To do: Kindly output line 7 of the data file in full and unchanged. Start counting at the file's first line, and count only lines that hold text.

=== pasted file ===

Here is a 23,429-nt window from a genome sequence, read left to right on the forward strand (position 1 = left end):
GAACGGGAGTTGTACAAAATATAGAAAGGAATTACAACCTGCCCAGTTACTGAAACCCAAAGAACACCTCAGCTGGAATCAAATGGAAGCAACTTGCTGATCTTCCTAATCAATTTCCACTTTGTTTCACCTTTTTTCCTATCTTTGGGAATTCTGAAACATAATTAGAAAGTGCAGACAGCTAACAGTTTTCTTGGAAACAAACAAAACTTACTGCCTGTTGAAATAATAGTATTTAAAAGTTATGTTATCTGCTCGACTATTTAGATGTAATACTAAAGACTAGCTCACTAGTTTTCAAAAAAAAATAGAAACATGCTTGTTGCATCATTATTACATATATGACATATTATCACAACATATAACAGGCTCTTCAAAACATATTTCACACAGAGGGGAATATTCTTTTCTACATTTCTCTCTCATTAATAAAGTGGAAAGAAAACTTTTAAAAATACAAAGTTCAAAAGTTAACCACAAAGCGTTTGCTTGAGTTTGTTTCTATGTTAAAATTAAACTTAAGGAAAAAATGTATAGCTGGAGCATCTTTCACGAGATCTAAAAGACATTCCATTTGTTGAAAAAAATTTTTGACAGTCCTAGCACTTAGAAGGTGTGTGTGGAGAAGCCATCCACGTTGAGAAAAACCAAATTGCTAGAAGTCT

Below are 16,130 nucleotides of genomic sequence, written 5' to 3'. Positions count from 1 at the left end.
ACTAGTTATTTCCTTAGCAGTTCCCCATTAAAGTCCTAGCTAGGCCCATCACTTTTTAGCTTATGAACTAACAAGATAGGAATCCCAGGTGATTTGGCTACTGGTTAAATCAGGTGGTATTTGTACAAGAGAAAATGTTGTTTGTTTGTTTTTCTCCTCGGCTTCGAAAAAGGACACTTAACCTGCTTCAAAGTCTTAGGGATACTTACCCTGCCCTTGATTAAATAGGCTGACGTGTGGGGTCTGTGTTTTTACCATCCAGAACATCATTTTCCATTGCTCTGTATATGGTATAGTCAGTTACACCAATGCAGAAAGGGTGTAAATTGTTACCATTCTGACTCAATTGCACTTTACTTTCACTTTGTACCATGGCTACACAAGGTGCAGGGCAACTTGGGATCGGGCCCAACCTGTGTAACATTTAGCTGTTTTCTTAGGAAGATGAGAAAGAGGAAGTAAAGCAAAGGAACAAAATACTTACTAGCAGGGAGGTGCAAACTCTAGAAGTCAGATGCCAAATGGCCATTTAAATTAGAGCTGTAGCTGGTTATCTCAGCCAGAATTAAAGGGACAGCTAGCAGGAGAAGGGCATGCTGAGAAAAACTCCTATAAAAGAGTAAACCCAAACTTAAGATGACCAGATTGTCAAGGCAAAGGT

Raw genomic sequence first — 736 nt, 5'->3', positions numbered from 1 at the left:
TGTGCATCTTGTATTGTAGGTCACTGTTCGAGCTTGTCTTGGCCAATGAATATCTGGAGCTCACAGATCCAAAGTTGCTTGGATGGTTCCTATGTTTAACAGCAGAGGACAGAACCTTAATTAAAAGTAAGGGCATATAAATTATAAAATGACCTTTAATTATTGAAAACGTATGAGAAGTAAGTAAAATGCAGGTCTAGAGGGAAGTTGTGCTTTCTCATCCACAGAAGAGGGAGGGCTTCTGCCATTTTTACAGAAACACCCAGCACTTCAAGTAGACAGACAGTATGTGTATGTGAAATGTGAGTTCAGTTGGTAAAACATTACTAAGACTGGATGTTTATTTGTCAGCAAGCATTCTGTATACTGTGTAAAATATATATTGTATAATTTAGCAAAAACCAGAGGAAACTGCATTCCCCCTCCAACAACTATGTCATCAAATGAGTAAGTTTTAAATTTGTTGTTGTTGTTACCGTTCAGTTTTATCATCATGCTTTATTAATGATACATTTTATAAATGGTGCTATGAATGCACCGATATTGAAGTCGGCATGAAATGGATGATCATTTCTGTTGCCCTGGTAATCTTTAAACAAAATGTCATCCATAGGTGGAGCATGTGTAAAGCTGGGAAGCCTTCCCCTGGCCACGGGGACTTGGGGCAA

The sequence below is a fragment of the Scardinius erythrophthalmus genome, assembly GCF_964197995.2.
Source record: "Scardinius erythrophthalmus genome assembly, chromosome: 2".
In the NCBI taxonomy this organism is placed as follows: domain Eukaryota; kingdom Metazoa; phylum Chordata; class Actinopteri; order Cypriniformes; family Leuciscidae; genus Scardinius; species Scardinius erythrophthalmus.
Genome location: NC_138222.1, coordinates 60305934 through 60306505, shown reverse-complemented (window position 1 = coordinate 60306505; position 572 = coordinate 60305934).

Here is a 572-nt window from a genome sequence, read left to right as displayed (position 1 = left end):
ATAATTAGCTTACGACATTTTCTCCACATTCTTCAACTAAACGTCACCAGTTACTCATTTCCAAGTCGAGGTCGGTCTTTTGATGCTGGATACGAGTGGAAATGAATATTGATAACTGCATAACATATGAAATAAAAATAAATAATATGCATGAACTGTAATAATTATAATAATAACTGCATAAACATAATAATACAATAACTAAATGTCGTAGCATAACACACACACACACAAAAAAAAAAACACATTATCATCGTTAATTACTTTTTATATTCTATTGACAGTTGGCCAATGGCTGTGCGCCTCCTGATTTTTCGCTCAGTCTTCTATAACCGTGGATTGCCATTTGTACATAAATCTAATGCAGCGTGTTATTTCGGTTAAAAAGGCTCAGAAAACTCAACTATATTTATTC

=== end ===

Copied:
The sequence below is a fragment of the Scardinius erythrophthalmus genome, assembly GCF_964197995.2.